Writing finals

I’ve finished writing just two parts of two of the finals I’m going to give. One is the listening for the level one kids. I used on-line audio available from different sources of Russian speakers and put it into Quia on a multiple-choice quiz. The questions are in English. I’m working on a Mac to create my quizzes, and I have the lab reserved during finals. For others like me who don’t even know where to start on that, what I did was turn on Garage Band, choose “voice,” and then I recorded the little blip of conversation I wanted from an audio (I would start recording, then start the audio). From there, I shared the piece to iTunes (it’s a menu choice on Garage Band). Then I dragged that little snippet of recording to my desktop and uploaded it to Quia. The recordings were all under thirty seconds (I used four, with two women’s voices and two men’s voices, talking about stuff the kids have heard a lot this semester), so what took the longest was finding appropriate audio. Recording it took very little time, and sharing and dragging and uploading took under a minute total. The learning curve was lessened because someone’s comments on this blog inspired me to learn to upload sound bites to SmartBoard notebooks a few weeks ago. While I didn’t find I really needed to do that, the information has come in handy for this project.

EEEK!!! I sound like a tech-driven teacher!! Really, I’m not. I just HATE to grade papers, so I wanted a listening quiz that I wouldn’t have to grade by hand. Quia gives me an average score for each question, so I will be able to jettison individual questions if the group bombs them. That’s really hard for me to do with a paper and pen test (it just adds more time).

So now I’m on a search for good sound bites for my intermediate and advanced kids. I may have one of the native speakers come in (or use the one in my household…what an idea!) to record one of our stories with a twist. I still may add a storytelling listening exercise with pictures out of sinc and ask kids to put them in order of what they hear, but again, I’m going to put that on line, because I don’t want to be reading or hitting “play” on an audio over and over for the whole class. I’d rather they listen as many times as they personally need.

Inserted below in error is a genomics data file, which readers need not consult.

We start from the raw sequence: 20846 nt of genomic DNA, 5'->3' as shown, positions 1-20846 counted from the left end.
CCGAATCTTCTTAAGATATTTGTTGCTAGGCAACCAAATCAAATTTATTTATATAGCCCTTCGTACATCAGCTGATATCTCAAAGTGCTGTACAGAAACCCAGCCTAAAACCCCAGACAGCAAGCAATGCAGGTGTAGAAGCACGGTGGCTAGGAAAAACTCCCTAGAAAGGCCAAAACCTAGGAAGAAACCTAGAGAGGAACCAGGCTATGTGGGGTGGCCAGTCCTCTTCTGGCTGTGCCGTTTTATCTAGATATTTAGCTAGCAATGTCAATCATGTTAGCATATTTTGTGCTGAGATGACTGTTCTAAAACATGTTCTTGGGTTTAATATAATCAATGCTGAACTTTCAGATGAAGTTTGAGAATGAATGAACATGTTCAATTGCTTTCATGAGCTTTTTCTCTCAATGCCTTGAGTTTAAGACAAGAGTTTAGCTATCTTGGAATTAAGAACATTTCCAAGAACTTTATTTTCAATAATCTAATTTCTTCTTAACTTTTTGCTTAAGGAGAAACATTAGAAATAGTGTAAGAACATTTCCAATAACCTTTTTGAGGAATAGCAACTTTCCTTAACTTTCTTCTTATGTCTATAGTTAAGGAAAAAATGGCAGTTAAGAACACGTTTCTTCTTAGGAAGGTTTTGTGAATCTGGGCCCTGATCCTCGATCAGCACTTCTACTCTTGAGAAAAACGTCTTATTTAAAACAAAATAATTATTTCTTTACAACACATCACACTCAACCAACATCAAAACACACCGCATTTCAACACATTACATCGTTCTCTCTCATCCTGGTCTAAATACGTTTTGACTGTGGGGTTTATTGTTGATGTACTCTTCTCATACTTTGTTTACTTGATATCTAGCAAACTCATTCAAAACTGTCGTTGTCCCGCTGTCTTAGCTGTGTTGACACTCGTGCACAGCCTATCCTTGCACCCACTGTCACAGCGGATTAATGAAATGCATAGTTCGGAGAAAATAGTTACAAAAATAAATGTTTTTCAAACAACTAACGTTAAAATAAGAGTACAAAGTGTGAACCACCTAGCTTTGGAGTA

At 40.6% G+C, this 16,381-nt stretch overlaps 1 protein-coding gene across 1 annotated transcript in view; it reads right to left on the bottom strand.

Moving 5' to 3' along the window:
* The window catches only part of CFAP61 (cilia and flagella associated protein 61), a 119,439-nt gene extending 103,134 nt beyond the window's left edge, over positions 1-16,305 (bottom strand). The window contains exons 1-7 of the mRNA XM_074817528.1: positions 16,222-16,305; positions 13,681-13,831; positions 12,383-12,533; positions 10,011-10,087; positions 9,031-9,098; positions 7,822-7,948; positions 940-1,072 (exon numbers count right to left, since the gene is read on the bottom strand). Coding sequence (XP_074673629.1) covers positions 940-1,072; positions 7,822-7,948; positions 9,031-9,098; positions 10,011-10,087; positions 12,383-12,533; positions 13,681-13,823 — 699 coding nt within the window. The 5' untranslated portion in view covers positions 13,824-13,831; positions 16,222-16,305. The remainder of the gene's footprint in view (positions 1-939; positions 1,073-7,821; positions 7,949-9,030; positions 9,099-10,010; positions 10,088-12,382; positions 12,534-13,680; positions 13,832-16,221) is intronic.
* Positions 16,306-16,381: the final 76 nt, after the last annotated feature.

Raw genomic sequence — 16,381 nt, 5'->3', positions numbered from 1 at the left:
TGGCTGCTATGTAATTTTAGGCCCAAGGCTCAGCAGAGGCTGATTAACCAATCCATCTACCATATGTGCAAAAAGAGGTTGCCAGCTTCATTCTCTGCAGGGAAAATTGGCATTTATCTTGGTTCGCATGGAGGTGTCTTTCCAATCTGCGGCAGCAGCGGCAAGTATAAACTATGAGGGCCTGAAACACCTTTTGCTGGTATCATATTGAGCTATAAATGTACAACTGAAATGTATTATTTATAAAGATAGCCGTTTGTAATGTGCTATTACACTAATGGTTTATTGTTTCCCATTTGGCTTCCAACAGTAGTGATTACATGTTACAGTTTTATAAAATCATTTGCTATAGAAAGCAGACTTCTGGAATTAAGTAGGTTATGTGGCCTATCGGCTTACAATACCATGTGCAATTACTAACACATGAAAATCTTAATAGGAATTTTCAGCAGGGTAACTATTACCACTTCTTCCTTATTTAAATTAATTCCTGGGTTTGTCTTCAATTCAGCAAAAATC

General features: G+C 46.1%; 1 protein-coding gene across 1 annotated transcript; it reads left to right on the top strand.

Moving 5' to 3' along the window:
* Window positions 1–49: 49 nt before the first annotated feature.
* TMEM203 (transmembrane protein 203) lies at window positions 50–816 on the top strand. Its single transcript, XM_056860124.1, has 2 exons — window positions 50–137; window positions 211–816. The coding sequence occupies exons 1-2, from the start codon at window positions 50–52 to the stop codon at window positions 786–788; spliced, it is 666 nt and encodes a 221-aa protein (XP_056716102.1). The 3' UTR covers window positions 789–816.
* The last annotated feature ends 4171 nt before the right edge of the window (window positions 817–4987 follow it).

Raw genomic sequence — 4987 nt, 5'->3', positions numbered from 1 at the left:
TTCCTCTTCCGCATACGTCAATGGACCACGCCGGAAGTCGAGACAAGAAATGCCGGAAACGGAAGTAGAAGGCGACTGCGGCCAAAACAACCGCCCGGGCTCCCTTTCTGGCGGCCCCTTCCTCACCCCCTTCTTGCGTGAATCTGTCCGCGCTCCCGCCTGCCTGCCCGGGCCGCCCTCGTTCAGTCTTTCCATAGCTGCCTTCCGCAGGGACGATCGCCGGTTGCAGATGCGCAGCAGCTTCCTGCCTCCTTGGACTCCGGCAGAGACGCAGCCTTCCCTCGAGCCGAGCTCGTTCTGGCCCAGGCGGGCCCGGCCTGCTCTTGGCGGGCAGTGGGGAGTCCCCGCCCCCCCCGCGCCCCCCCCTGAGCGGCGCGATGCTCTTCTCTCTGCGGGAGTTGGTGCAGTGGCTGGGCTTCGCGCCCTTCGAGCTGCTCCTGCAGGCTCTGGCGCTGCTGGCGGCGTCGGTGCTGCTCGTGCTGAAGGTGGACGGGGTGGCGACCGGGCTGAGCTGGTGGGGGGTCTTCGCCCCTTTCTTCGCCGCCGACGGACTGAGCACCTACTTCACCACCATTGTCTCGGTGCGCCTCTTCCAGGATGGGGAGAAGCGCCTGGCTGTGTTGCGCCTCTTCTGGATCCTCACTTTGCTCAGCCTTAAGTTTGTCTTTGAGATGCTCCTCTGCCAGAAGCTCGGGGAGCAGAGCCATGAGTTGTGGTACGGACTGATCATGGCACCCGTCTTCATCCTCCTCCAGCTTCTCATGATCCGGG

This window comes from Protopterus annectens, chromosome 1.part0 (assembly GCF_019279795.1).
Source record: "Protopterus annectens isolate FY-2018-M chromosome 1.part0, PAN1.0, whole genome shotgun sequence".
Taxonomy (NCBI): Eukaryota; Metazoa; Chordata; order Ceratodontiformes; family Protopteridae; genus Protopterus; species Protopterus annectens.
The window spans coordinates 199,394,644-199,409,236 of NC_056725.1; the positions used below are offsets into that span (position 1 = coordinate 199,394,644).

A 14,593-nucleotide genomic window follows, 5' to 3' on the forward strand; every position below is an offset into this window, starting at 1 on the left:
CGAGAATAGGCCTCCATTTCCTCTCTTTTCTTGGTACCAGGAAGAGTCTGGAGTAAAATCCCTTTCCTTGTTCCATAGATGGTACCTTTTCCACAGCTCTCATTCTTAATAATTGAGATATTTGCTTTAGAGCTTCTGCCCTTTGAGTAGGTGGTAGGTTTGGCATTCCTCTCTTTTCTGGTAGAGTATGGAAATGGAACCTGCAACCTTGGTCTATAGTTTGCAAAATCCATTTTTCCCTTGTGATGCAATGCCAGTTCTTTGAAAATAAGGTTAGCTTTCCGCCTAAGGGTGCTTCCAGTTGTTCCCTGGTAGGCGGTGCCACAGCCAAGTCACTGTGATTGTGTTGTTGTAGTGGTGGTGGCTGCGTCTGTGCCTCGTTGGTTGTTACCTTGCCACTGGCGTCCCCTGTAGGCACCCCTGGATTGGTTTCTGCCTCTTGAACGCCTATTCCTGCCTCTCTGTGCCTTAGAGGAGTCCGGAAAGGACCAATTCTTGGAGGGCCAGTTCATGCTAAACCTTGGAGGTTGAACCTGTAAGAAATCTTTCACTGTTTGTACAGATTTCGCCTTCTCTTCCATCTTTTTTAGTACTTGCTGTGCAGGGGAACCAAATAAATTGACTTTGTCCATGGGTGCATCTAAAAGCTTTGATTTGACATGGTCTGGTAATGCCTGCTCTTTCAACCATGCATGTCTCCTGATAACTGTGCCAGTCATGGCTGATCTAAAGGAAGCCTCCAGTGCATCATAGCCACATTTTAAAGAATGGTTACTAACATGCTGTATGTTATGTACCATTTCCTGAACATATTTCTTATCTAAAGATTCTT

For my advanced kids, I was stressing over the reading. I finally took paragraphs from a newspaper article about the elections in Russia and wrote questions that required kids to find particular structures and define them in context. That’s what I’ve been asking them to do all semester when they’ve been reading, and while it sounds “not very rigorous” as I explain it, I want them to realize what they can figure out on their own. (Honestly, I also need to find out how many of them are truly doing this and not just going with the class flow.) For the writing, I will give them a choice between writing an first-person account of the demonstrations (lots of getting mad, pushing, throwing, falling, shouting, running, etc in those stories) and re-writing the story of the video (where there is also getting mad, throwing, falling…but there are also moments when good things happen in both stories). The speaking part of their story will be to tell either or both of those stories in groups, though they’ll be graded individually on the usual holistic scale (use of vocabulary, comprehensibility, flow of language, flow of story).